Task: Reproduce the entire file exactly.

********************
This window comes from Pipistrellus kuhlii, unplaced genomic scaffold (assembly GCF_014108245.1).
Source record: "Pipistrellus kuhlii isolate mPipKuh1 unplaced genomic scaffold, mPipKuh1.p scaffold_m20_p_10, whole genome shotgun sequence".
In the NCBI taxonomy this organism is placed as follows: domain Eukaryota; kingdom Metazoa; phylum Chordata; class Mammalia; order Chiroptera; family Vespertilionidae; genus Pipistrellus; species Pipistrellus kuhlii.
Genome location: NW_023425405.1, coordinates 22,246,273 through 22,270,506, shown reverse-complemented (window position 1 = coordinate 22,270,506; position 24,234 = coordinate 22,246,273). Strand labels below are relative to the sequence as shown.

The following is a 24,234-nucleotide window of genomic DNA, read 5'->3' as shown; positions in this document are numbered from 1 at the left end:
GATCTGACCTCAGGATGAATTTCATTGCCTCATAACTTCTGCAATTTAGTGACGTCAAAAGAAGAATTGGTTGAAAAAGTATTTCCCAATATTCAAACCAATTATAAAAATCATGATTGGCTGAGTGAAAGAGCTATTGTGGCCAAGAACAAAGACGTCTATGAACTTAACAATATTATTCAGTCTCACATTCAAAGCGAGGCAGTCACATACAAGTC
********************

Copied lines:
This window comes from Pipistrellus kuhlii, unplaced genomic scaffold (assembly GCF_014108245.1).
Source record: "Pipistrellus kuhlii isolate mPipKuh1 unplaced genomic scaffold, mPipKuh1.p scaffold_m20_p_10, whole genome shotgun sequence".
In the NCBI taxonomy this organism is placed as follows: domain Eukaryota; kingdom Metazoa; phylum Chordata; class Mammalia; order Chiroptera; family Vespertilionidae; genus Pipistrellus; species Pipistrellus kuhlii.
Genome location: NW_023425405.1, coordinates 22,246,273 through 22,270,506, shown reverse-complemented (window position 1 = coordinate 22,270,506; position 24,234 = coordinate 22,246,273). Strand labels below are relative to the sequence as shown.

The following is a 24,234-nucleotide window of genomic DNA, read 5'->3' as shown; positions in this document are numbered from 1 at the left end:
GATCTGACCTCAGGATGAATTTCATTGCCTCATAACTTCTGCAATTTAGTGACGTCAAAAGAAGAATTGGTTGAAAAAGTATTTCCCAATATTCAAACCAATTATAAAAATCATGATTGGCTGAGTGAAAGAGCTATTGTGGCCAAGAACAAAGACGTCTATGAACTTAACAATATTATTCAGTCTCACATTCAAAGCGAGGCAGTCACATACAAGTC